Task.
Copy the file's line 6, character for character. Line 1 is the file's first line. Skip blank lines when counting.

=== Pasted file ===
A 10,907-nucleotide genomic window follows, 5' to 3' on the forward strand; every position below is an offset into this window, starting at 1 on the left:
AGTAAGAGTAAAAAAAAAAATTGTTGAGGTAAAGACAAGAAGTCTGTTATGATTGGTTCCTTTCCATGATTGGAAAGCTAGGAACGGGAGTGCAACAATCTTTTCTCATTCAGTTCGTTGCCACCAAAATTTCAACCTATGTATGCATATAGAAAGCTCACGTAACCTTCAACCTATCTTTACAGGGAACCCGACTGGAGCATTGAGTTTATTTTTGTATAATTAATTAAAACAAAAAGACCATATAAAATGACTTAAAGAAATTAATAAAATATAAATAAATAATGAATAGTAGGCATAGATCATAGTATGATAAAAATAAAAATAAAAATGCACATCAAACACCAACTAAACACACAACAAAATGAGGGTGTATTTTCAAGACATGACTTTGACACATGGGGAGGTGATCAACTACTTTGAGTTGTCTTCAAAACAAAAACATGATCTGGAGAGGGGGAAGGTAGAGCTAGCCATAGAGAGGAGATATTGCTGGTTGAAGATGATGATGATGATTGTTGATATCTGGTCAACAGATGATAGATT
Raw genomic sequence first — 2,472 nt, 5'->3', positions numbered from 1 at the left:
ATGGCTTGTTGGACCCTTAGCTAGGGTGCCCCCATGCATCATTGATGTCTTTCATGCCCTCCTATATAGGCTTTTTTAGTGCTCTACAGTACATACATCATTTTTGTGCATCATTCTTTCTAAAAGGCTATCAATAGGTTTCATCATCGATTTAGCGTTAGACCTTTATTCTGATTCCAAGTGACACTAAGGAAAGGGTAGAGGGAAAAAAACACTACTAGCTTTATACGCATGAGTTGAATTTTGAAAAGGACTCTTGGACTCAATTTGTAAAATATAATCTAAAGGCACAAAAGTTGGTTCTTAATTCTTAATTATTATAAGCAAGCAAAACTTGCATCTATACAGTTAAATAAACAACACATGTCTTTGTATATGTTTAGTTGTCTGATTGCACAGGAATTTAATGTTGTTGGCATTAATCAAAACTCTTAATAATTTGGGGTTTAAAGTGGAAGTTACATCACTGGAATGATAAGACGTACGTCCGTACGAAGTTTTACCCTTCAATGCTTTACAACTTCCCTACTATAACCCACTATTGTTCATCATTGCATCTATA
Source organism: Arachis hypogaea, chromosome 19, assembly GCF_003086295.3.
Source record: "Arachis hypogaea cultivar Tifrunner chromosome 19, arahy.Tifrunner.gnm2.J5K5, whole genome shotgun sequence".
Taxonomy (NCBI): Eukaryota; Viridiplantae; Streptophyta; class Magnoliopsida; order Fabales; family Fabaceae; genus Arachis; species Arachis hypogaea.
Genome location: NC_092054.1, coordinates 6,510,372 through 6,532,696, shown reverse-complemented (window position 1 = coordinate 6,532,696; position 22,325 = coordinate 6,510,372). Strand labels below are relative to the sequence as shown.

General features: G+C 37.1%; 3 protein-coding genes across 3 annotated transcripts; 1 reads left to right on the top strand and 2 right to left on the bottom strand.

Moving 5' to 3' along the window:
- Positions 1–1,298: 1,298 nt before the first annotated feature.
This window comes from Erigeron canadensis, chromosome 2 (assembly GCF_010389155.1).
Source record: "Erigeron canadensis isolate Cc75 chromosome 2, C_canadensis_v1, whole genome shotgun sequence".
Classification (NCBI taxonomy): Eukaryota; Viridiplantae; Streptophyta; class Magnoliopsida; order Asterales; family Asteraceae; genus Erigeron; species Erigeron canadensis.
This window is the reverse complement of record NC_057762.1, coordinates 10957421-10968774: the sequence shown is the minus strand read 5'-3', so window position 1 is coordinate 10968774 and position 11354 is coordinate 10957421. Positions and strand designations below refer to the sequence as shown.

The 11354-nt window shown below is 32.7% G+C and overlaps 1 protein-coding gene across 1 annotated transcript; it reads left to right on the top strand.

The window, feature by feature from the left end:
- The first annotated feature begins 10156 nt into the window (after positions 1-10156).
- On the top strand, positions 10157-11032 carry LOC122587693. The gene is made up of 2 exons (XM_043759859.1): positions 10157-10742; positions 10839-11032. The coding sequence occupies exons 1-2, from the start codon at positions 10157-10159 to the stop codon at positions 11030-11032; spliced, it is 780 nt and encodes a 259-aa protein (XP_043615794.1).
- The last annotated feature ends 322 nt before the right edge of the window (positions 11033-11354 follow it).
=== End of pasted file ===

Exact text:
Source record: "Arachis hypogaea cultivar Tifrunner chromosome 19, arahy.Tifrunner.gnm2.J5K5, whole genome shotgun sequence".